Perhaps you have inherited or obtained antique or period jewelry that doesn’t suit your style, and hasn’t seen the light of day, taking up space in your jewelry box.
It may be worth more than you think, certainly worth your time assessing its value and how you might sell it, giving it new life with a collector who would love it.
It’s important to understand some of the jargon and what it means when discussing “antique,” “estate,” “vintage,” and “period” jewelry. In the secondhand market estate jewelry means pre-owned, whether its five years old or 105. Jewelry historian Anna M. Miller, author of the book, “The Buyer’s Guide to Affordable Antique Jewelry,” considers “vintage” another term for pre-owned or estate. Some sources classify jewelry “vintage” after 20 years, some cite 30 years, and others say at least 50 years old.
The term antique is definitely defined as jewelry that is at least 100 years old. Period jewelry, which may or may not be antique, comes from a defined, recognized and collectible era. In Miller’s book, she shares the framework that exists of specific years and design styles: Georgian (1714-1837), Early Victorian (1837-1860), Mid Victorian (1860-1880), Late Victorian (1880-1901), Art Nouveau (1880-1914), Arts and Crafts (1890-1914), Edwardian (1901-1910), Art Deco (1920-1940), Retro (1935-1950), Modernism (1930-1970), and Postmodern (1950-present).
Certain periods are better known for higher quality craftsmanship and component materials than others. Some of the poorest crafted jewelry is found among items from the Arts & Crafts period, which is attributed to the work of jewelry students and amateur artisans, Miller writes. While the Georgian period is distinguished by a greater propensity for excellent craftsmanship.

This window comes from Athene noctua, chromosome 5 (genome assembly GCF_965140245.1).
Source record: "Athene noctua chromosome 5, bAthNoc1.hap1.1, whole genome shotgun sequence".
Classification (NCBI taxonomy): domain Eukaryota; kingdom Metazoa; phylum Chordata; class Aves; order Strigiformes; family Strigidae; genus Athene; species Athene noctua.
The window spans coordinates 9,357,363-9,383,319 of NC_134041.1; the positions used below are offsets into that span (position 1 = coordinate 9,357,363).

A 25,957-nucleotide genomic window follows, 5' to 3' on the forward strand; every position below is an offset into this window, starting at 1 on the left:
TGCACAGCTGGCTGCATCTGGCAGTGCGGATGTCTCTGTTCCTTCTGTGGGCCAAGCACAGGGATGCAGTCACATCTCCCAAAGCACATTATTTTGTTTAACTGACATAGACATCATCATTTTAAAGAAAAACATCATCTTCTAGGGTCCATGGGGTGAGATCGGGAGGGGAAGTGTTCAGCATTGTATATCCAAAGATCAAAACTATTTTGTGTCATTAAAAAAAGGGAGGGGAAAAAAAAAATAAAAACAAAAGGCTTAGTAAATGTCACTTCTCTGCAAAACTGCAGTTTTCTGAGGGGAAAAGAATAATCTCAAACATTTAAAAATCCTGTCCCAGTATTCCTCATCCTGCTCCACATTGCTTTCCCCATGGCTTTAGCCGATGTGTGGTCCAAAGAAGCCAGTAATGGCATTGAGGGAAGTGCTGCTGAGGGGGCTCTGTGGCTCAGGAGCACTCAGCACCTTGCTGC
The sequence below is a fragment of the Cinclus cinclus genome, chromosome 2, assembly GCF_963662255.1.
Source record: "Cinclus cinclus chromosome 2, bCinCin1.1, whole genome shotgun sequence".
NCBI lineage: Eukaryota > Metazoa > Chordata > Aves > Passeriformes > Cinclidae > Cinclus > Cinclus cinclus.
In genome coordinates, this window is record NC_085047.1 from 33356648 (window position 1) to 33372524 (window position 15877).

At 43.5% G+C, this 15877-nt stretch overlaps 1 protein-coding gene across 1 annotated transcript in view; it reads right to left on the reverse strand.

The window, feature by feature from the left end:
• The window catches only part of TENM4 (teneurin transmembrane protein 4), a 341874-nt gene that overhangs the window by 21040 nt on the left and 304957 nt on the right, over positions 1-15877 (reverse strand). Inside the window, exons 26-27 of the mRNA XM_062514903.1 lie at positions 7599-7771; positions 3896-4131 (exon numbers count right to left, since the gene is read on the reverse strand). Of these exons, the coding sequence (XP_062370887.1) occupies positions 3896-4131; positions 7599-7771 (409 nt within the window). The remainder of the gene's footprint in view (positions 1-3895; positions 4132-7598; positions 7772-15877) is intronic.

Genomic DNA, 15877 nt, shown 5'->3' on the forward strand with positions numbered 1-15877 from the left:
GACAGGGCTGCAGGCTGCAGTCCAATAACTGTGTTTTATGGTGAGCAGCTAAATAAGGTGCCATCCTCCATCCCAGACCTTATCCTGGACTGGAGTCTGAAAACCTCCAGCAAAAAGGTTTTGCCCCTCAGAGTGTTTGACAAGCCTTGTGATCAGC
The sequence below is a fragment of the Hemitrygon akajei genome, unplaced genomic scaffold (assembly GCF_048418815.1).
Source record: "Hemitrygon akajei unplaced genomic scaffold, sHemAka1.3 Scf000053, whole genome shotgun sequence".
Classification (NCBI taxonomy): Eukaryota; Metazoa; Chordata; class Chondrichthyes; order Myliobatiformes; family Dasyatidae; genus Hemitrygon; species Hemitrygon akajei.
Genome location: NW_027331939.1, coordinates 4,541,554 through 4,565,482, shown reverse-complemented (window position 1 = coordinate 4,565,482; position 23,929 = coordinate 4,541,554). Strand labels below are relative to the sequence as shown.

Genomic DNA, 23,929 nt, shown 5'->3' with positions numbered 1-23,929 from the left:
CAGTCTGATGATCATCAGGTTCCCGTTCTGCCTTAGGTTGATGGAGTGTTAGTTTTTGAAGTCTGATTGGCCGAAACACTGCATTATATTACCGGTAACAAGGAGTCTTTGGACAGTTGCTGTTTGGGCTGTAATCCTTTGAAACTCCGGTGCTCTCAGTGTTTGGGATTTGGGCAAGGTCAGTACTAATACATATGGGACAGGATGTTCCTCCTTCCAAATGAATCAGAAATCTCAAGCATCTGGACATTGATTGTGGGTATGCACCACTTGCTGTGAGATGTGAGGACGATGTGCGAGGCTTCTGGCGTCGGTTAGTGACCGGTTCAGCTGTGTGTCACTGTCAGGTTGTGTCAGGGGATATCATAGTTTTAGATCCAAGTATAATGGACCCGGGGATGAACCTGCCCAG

Jewelry made before the 18th century is very scarce — the more distant the period the fewer pieces are available in the market, as Miller explains the greatest production of jewelry occurred in the mid-1800s when jewelry began to be mass manufactured.
In terms of accessibility, antique rings and earrings in pairs are hard to come by, as ring shanks wear out and earrings are often divided among family members or one in a set is lost. More available in antique jewelry are brooches and necklaces.
Antique jewelry was almost always handmade or at the very least (in the case of newer, vintage jewelry) hand-finished. Even in high-end bespoke modern pieces, it's almost impossible to find the same level of quality and workmanship as is regularly seen in old jewelry, Miller imparts in her book.
Factors such as the condition of the piece, including its integrity (whether or not it has been repaired or altered), as well as its design, provenance (origin), and marketability are all considered when determining its value. Any pertinent history and personal stories add to the background of the piece.
Jewelry from well-known companies like Tiffany tends to have a greater value in the market. Any original paperwork and packaging from a brand, and appraisal certificate stating its value are important to present with the piece.